The Mancunion

Britain's biggest student newspaper

Five things to do for free in Manchester

The poor student’s guide to Manchester’s hidden gems

By

Living on a student budget can be difficult, especially when so much of what Manchester has to offer can be so expensive. Fear not, here is a quick guide to the best of Manchester — and the best part? It’s free.

1. Whitworth Art Gallery

Right on the University’s doorstep, the Whitworth Art Gallery is certainly one of Manchester’s gems. Hosting artists from Tracey Emin to William Blake, the gallery boasts an impressive 55,000 items in its collection. Whether it’s a slice of culture you’re after or something to do on a rainy afternoon, you certainly won’t be disappointed. Featuring various exhibitions throughout the year, you are sure to find something to pique your interest. Its eclectic Thursday Lates are becoming increasingly popular, consisting of talks, performances, and live music— all for free.

2. Parkrun

A great way to keep fit and meet new people, Parkrun is held in Platt Fields Park, minutes away from Fallowfield accommodation. The 5km run is timed, but there is no pressure as to how fast (or slow) you want to run. To top things off, they also hold a post run coffee in the Fallow Café for those who fancy rewarding themselves. If you’re able to get up for the start time of 9:00am on a Saturday morning this could be an excellent way to try and improve your time, have a laugh, and feel smug because you’re doing exercise on a Saturday morning. The runs themselves are free, but they do ask that you register here before your first run.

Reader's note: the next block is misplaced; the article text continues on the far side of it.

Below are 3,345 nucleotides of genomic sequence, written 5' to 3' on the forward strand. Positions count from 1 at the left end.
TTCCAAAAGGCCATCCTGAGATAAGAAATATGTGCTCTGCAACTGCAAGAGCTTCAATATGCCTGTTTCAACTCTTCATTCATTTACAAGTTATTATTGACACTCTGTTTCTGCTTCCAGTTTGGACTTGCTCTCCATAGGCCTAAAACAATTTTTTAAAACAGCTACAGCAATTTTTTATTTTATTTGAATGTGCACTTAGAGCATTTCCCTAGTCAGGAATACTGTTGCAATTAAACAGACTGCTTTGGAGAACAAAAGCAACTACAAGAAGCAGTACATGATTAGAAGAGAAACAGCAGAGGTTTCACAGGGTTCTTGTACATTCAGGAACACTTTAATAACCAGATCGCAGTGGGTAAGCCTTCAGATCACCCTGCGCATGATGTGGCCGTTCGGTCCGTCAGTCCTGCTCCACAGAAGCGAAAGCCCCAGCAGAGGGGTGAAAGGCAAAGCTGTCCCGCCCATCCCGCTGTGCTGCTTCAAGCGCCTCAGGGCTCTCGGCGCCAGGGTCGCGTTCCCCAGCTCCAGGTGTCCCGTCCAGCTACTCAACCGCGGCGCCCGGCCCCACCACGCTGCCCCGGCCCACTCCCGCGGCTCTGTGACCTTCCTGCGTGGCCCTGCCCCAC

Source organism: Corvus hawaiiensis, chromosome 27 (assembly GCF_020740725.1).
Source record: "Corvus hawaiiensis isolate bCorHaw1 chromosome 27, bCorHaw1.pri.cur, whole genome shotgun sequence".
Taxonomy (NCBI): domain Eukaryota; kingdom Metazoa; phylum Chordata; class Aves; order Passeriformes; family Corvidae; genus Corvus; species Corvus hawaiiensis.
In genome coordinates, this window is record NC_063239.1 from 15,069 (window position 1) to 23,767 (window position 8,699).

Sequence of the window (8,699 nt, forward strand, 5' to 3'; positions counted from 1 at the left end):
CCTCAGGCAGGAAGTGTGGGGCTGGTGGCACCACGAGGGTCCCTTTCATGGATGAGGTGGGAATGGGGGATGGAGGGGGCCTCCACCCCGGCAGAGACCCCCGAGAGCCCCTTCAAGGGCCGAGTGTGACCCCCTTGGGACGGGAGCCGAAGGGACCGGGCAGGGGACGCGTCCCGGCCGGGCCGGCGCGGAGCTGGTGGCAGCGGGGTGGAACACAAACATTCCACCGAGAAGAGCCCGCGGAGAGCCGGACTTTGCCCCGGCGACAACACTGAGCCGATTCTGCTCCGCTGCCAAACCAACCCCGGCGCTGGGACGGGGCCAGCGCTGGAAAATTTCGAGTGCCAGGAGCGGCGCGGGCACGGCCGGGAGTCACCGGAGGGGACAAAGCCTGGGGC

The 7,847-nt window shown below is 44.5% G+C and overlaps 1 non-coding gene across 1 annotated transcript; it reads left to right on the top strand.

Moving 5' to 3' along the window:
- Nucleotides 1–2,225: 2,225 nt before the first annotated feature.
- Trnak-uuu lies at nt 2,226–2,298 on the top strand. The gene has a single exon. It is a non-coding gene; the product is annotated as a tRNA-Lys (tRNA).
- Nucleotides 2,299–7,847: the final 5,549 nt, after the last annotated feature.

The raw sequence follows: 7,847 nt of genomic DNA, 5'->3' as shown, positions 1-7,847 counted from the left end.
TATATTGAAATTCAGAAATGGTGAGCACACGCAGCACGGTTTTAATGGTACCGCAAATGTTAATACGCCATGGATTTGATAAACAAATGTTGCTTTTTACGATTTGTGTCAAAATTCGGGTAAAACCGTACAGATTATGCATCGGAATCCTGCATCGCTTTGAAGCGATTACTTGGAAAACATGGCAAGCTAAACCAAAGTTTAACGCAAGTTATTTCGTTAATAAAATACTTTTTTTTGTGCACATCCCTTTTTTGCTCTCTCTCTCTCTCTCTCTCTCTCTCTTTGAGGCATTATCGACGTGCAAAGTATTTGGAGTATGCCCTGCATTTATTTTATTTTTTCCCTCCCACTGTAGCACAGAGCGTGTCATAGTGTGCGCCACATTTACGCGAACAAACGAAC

3. The Lowry

Created in 2000 as The Millennium Project for the Arts, The Lowry is a hub for the creative. With no less than three theatres, it makes theatregoing as close to the London experience as possible— without the cost. The galleries are free and exhibit a changing collection of Lowry’s work, with exhibitions from other artists thrown in, and on the first Saturday of each month,  After Hours in the Galleries hosts free music and special events in the evening. Although the theatre shows are not free, for those aged between 16-25 they offer a range of £5 and £10 shows, making the trip out to Salford Quays much more bearable.

4. Manchester Museum

Be honest, how many times have you walked past the Manchester Museum, right next to Whitworth Hall, and not gone in? Well, maybe it’s worth a shot. Dinosaurs, mummies, and live animals are just a few of the things you’ll see as you venture into a building that plays host to artefacts coming from many different periods of history. Satisfy your thirst for the ancient and see what the Vivarium has to offer— just minutes away from lecture halls. With changing exhibitions, there will always be something new to see, so tear yourself away from those books and make the trip— you won’t regret it.

5. Chetham’s Library

This is the oldest public library in the English-speaking world— dating back to its foundation in 1653. The building itself is even older, built in 1421, and so it’s worth the trip just to see how stunning it is, let alone read the books. Even better, it’s situated opposite the National Football Museum right in the heart of Manchester; you can pretend you’re much more intellectual than those across the road, which is a definite positive. As can be imagined, it is hugely popular, so although no library membership is needed, those wishing to study library material are asked to make an appointment at least one day in advance.